The Council of Europe has criticized Hungary in a new report, condemning xenophobia and violence against migrants and minorities. The government of Prime Minister Viktor Orban denies any wrongdoing.
Migrants aren't welcome in Hungary. The government made that pretty clear with deeply leading questions in a national consultation. Sent out to 8 million citizens aged 18 or older, the survey compares Syrians fleeing civil war to "economic migrants." The survey also asks Hungarians whether they think that refugees should be deported, locked up or sentenced to forced labor during their stay in Hungary. That's just one recent example of the right-wing government's attitude toward migrants.
Now, the Council of Europe has published a report that strongly criticizes widespread racism in Hungary. The authors, from the Council's European Commission Against Racism and Intolerance (ECRI), emphasize that not only is the radical nationalist Jobbik, the third-largest party in Hungary's parliament, to blame for the country's xenophobic atmosphere - the entire political spectrum shares in the guilt.
The ECRI report praises recent Hungarian initiatives like the introduction of a hate crime unit for police and a new network for consultants to assist Hungary's Equal Treatment Authority, which pursues cases of discrimination and racism. However, the report's authors have found, none of this makes up for the hatred and vitriol that Jews, homosexuals, Roma, migrants and other groups encounter.
The Hungarian government rejects the report as "incorrect" in several respects, alleging that it used "false and outdated information," especially concerning the situation of migrants.
Rights workers in Hungary say, however, that the government's response is what's incorrect. Marta Pardavi is the co-director of the Hungarian Helsinki Committee, an NGO that fights for refugees and human rights. She says that the ECRI report is based on extensive and factual documentation - and is even too positive, because it only describes the situation up to and including 2014. Since then, Pardavi says, things have gotten worse.
"The report praises policies for integrating immigrants," Pardavi told DW. "Meanwhile, refugees are presented as dangerous and problematic in Hungary and immigration as harmful and bad."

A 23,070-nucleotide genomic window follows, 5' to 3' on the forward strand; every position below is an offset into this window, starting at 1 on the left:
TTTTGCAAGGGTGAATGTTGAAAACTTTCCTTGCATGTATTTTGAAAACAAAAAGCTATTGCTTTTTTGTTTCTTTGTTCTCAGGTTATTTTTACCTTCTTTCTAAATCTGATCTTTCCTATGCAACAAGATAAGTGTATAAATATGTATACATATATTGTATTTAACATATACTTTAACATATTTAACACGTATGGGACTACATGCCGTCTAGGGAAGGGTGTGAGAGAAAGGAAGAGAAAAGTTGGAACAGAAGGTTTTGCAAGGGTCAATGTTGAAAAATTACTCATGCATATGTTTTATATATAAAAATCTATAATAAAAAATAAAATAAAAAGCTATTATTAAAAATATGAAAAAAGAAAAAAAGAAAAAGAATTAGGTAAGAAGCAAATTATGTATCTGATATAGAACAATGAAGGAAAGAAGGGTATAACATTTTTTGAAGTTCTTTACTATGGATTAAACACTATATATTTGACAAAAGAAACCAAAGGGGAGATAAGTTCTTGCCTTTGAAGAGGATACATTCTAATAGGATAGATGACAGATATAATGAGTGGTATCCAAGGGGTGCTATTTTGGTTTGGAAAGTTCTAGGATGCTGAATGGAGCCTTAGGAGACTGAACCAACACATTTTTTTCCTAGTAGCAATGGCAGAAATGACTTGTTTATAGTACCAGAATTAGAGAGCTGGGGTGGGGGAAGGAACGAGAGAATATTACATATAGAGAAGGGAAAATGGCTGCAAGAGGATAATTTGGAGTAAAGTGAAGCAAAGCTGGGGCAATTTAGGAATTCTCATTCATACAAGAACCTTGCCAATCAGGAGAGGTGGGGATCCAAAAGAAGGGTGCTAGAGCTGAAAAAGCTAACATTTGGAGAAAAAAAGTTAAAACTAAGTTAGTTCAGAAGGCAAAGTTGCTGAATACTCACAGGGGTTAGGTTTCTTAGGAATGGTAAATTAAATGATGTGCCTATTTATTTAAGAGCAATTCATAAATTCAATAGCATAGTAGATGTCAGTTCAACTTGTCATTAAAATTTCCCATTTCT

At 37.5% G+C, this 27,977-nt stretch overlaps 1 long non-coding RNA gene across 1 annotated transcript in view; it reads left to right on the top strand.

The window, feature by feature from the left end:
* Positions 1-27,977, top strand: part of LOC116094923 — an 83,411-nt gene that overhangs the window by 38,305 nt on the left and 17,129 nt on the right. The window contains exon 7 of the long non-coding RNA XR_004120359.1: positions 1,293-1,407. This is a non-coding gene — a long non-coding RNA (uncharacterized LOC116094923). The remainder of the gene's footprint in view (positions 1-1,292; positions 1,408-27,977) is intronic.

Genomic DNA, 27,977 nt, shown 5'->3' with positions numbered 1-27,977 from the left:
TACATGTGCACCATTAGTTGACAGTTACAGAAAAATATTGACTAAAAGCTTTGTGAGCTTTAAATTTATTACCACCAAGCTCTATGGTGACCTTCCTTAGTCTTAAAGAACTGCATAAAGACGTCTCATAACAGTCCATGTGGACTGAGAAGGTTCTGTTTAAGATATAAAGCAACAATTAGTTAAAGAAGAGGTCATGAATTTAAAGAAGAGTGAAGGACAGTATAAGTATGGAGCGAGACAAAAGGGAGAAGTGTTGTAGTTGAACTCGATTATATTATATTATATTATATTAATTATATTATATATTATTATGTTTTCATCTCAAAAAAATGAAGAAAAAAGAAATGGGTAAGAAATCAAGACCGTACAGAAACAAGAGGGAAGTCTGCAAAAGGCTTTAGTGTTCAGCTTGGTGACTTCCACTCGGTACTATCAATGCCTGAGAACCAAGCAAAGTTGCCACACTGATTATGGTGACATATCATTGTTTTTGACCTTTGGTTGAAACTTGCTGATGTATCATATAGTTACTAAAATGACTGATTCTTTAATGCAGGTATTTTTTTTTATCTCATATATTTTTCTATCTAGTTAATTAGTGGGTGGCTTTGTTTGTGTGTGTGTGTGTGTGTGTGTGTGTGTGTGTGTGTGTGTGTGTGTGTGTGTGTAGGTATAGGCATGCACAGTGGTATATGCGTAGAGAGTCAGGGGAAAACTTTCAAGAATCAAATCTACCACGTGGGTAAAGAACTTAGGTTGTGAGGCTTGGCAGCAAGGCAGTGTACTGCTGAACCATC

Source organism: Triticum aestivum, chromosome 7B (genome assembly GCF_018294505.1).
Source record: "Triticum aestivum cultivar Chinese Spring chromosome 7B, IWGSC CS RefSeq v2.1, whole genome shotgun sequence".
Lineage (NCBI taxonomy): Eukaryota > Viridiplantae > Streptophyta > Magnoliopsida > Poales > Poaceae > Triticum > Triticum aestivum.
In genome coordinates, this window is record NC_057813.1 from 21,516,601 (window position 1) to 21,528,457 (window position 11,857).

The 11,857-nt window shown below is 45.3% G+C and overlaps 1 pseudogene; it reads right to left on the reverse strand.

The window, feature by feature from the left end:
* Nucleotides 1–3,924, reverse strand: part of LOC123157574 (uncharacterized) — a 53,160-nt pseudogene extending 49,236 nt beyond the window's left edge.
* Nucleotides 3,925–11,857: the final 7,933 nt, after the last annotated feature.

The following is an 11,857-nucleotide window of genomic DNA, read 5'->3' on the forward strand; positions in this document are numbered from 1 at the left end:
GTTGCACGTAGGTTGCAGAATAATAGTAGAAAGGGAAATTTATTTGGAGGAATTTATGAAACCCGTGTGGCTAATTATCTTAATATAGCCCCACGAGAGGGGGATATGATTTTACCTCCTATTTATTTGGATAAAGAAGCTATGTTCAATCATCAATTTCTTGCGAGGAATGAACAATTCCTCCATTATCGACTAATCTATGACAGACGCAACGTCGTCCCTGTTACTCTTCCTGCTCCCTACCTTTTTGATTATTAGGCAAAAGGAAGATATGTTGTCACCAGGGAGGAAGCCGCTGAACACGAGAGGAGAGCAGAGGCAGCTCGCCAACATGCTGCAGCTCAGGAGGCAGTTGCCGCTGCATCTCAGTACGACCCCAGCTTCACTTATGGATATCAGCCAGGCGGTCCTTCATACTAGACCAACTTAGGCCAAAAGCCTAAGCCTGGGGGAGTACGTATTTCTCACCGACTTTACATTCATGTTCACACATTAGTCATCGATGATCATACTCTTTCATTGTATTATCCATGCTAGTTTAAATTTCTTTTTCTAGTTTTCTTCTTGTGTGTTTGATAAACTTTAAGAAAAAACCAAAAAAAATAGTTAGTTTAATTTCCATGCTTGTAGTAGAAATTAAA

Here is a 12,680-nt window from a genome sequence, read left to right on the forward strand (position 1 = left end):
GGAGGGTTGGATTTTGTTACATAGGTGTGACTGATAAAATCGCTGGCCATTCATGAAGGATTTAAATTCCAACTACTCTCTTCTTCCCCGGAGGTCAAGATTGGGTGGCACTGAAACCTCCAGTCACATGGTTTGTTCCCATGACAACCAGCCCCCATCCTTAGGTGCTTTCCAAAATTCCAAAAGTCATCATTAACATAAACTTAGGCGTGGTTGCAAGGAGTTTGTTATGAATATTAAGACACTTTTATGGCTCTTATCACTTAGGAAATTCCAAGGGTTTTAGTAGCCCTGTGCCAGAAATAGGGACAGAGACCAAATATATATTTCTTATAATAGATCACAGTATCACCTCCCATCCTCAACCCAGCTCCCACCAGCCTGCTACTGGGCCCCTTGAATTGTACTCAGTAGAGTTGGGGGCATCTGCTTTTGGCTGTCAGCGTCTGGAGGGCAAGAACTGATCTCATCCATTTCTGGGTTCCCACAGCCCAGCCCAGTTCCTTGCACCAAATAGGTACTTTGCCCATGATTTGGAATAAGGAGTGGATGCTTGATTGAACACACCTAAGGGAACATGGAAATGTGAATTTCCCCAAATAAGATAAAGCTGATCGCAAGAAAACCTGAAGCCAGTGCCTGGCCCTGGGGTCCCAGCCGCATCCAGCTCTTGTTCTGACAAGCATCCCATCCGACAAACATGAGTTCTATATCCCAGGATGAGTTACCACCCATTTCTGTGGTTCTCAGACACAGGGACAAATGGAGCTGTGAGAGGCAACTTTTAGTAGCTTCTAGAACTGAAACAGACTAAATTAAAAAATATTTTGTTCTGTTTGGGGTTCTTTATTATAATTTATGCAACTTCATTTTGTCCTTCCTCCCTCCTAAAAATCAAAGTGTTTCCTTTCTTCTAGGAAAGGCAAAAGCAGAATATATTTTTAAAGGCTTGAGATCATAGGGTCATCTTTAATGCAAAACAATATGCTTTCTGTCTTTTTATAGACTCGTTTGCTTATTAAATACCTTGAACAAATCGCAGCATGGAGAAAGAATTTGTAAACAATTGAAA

'A domestic spectacle'
Prime Minister Viktor Orban, of the right-wing Fidesz party, doesn't want more immigrants in Hungary. He has called a plan to distribute applicants for asylum among EU member states "absurd, bordering on insanity."
In connection with the national consultation on immigration, the government has erected signs that tell refugees to respect Hungarian culture, follow the laws and not take jobs away from nationals.
"Of course the European Union can't do anything about the domestic campaigns of member nations' heads of state," Rudolf Ungvary, a writer who frequently criticizes Hungary's government, told DW. "It's a domestic spectacle. But the way he fights against EU refugee policy is very provocative."
Preventing a multicultural society
In early June, Prime Minister Orban told the daily newspaper "Napi Gazdasag" that he wanted to protect the Hungarian people from "dying out." He said he opposed a multicultural society brought about by immigration: "We will do everything to save Hungary from that fate."
The country has received about 50,000 asylum requests for 2015 so far, according to the Associated Press news agency. Roughly 43,000 asylum requests were registered for all of 2014. There are about 9.9 million people living in Hungary.
To stop people from coming into the country illegally, Fidesz officials said they were planning on tightening Hungary's border with Serbia. While there was no talk of a fence or similar enforcements, Fidesz Vice Chairman Lajos Kosa said that migrants "simply will not be allowed in."
When Angela Merkel visited in February, protesters asked her not to do business with the "mafia government"
How democratic is Fidesz?
Antal Rogan, head of the Fidesz parliamentary group, said Hungary would like to go back to arresting everyone who entered illegally. According to the ECRI, about 22 percent of applicants for asylum are already "deprived of their liberty."
The writer Ungvary does not believe that the report will change anything about Hungary's political situation. He said that only "naive liberals" would believe that EU statements like this had any effect on the Orban government.
Ungvary added that the measures that ECRI praised in the report were democratic only on the surface: "The government is merely using them as window dressing," he said.